Extraordinary Ordinary

It was a remarkable day filled with the ordinary. We spent the day with friends and family in Buffalo saying goodbye. It was ordinary. But that word sounds like an insult to most. No one aspires to be ordinary. The word itself comes to us from Old French meaning “belonging to the usual order or course,” and from the Latin meaning “customary, regular, usual, orderly,”

Conversations were about children and grandchildren, about recent activities, the food we were sharing, hobbies, even some national and church politics.

The time we spent belonged to the “usual order” of time spent with friends or family members. Time that was good and precious. Made more so by the added fact that it would now become rare to be able to have this time with them.

Nancy’s sisters made special effort to see us when we stopped to see her parents. My mother was at home and then my sister came home to see us. Al, Barbara, and Sueanne made time in busy schedule to share a meal. We have oftenspent time with them all doing these very things – they are part of the usual order of our relating to these special people. It was ordinary but we also realized it was extraordinary. It was a blessed ordinary that filled and fulfilled us.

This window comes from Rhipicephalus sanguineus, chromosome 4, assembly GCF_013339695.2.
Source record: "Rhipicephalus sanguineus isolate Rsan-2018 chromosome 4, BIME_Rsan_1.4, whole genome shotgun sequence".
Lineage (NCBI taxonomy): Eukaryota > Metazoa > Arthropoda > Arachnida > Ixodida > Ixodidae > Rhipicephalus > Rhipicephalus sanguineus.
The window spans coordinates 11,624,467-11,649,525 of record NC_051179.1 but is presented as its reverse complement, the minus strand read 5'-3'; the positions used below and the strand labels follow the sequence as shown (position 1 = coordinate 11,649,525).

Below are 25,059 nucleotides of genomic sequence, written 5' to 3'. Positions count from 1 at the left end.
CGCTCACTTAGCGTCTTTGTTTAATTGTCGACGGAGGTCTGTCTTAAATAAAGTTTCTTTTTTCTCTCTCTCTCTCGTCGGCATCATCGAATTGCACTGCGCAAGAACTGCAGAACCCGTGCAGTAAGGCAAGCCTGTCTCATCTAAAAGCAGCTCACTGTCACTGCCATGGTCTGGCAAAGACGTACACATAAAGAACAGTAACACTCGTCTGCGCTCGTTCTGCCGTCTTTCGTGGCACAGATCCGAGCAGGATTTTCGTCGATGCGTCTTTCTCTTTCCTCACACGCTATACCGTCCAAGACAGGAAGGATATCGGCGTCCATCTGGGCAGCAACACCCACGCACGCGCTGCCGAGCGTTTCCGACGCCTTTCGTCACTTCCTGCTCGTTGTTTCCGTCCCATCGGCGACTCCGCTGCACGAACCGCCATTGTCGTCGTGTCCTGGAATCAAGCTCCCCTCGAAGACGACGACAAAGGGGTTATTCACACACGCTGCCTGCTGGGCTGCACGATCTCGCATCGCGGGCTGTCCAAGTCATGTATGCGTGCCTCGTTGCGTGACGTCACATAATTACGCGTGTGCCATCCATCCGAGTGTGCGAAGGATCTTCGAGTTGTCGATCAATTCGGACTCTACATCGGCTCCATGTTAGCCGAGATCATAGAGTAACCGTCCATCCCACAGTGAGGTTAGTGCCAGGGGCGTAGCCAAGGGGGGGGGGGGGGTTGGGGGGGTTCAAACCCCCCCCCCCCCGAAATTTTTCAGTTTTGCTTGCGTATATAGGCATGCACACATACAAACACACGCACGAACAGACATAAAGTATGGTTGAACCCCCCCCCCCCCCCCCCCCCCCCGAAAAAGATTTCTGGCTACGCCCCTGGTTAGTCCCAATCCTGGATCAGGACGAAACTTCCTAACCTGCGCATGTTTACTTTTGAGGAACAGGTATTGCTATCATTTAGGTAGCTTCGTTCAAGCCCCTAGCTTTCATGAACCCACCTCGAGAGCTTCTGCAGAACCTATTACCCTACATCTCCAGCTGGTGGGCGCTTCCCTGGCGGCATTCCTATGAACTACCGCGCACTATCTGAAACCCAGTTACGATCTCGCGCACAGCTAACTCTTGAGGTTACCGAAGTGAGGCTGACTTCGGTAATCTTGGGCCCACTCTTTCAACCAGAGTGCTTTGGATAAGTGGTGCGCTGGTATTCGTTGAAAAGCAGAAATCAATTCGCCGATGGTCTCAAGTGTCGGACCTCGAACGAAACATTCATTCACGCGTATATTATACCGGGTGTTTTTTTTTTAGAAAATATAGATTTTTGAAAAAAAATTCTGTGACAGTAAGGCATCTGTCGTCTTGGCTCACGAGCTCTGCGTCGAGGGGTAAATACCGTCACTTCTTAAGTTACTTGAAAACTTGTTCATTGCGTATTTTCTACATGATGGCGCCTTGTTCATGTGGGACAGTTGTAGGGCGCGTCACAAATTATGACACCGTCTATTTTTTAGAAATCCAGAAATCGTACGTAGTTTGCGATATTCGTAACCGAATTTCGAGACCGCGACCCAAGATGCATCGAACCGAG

How often we humans wish for the exotic, the unusual, that which is special missing the specialness of the ordinary. What we need to see is the gift and blessing of the ordinary, to be aware of the way in which “the usual” can be extra-ordinary as well as extraordinary at the same time

Savor the ordinary conversation, the present relationship and the comfort of friendships that have endured over time. Be aware and savor the present, what on the surface may even seem mundane… for in it is warp and weft that makes up the fabric of our life.

May you have a sense of extraordinary ordinary in this day… week… life…


About don

The Rev Don Hill is an Episcopal priest, rail fan and writer. He and his wife the Rev. Dr. Nancy Woodworth-Hill are currently Co-Pastors of St Paul's Episcopal Church, Jeffersonville IN, in the Diocese of Indianapolis. They also work as parish consultants in Appreciative Inquiry, strategic planning and spirituality development for parishes and vestries.
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